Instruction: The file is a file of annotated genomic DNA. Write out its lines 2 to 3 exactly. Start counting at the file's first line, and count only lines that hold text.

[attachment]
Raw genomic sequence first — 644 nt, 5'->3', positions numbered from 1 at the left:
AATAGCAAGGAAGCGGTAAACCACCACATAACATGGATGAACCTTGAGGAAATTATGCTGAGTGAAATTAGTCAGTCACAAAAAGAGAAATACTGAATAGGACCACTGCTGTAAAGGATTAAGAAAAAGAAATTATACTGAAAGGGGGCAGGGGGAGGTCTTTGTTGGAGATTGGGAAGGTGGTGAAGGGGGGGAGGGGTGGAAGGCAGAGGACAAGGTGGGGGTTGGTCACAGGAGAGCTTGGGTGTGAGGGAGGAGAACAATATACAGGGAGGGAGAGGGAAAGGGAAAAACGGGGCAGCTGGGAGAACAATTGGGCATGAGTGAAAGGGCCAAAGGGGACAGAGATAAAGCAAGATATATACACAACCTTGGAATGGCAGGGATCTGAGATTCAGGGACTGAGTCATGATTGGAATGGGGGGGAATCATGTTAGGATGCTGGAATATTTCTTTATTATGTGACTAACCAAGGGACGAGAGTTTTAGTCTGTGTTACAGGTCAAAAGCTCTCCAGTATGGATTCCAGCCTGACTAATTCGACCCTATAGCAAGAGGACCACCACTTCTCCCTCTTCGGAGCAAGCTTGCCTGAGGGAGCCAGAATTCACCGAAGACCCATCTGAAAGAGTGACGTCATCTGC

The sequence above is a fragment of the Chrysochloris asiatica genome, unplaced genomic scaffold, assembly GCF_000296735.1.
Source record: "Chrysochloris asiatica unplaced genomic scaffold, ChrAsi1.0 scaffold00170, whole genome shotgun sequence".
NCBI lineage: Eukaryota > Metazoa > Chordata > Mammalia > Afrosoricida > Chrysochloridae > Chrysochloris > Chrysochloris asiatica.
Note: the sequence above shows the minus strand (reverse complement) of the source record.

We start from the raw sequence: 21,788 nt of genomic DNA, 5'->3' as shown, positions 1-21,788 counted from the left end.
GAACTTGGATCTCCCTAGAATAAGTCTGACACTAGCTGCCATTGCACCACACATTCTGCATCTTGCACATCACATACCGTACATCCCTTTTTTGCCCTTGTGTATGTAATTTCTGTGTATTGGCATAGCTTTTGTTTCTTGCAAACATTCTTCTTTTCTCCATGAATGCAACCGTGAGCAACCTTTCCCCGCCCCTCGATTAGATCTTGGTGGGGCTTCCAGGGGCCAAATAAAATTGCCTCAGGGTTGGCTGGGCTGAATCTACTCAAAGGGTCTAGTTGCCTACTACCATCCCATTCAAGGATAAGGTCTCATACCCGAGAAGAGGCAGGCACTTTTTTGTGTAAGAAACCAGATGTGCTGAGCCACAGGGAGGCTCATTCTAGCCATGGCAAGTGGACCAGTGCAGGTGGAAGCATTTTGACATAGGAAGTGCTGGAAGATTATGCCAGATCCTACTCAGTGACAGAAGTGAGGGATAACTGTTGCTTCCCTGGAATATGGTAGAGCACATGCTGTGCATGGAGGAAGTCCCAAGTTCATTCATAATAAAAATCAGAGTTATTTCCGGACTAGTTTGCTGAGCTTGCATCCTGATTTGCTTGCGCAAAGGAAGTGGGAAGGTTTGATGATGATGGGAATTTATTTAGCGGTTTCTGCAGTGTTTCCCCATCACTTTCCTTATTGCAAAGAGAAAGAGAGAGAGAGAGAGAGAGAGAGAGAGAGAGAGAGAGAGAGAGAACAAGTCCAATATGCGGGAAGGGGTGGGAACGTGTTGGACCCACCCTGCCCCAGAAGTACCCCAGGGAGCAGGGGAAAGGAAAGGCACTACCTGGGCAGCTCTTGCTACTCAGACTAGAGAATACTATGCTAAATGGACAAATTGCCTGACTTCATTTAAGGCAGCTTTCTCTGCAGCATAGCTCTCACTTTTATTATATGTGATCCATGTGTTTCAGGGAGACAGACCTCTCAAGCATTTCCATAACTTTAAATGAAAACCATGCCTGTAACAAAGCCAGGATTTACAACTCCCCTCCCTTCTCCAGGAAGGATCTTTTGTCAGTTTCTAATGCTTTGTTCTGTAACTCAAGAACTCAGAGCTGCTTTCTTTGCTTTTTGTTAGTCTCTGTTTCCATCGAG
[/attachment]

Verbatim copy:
AATAGCAAGGAAGCGGTAAACCACCACATAACATGGATGAACCTTGAGGAAATTATGCTGAGTGAAATTAGTCAGTCACAAAAAGAGAAATACTGAATAGGACCACTGCTGTAAAGGATTAAGAAAAAGAAATTATACTGAAAGGGGGCAGGGGGAGGTCTTTGTTGGAGATTGGGAAGGTGGTGAAGGGGGGGAGGGGTGGAAGGCAGAGGACAAGGTGGGGGTTGGTCACAGGAGAGCTTGGGTGTGAGGGAGGAGAACAATATACAGGGAGGGAGAGGGAAAGGGAAAAACGGGGCAGCTGGGAGAACAATTGGGCATGAGTGAAAGGGCCAAAGGGGACAGAGATAAAGCAAGATATATACACAACCTTGGAATGGCAGGGATCTGAGATTCAGGGACTGAGTCATGATTGGAATGGGGGGGAATCATGTTAGGATGCTGGAATATTTCTTTATTATGTGACTAACCAAGGGACGAGAGTTTTAGTCTGTGTTACAGGTCAAAAGCTCTCCAGTATGGATTCCAGCCTGACTAATTCGACCCTATAGCAAGAGGACCACCACTTCTCCCTCTTCGGAGCAAGCTTGCCTGAGGGAGCCAGAATTCACCGAAGACCCATCTGAAAGAGTGACGTCATCTGC

The sequence above is a fragment of the Chrysochloris asiatica genome, unplaced genomic scaffold, assembly GCF_000296735.1.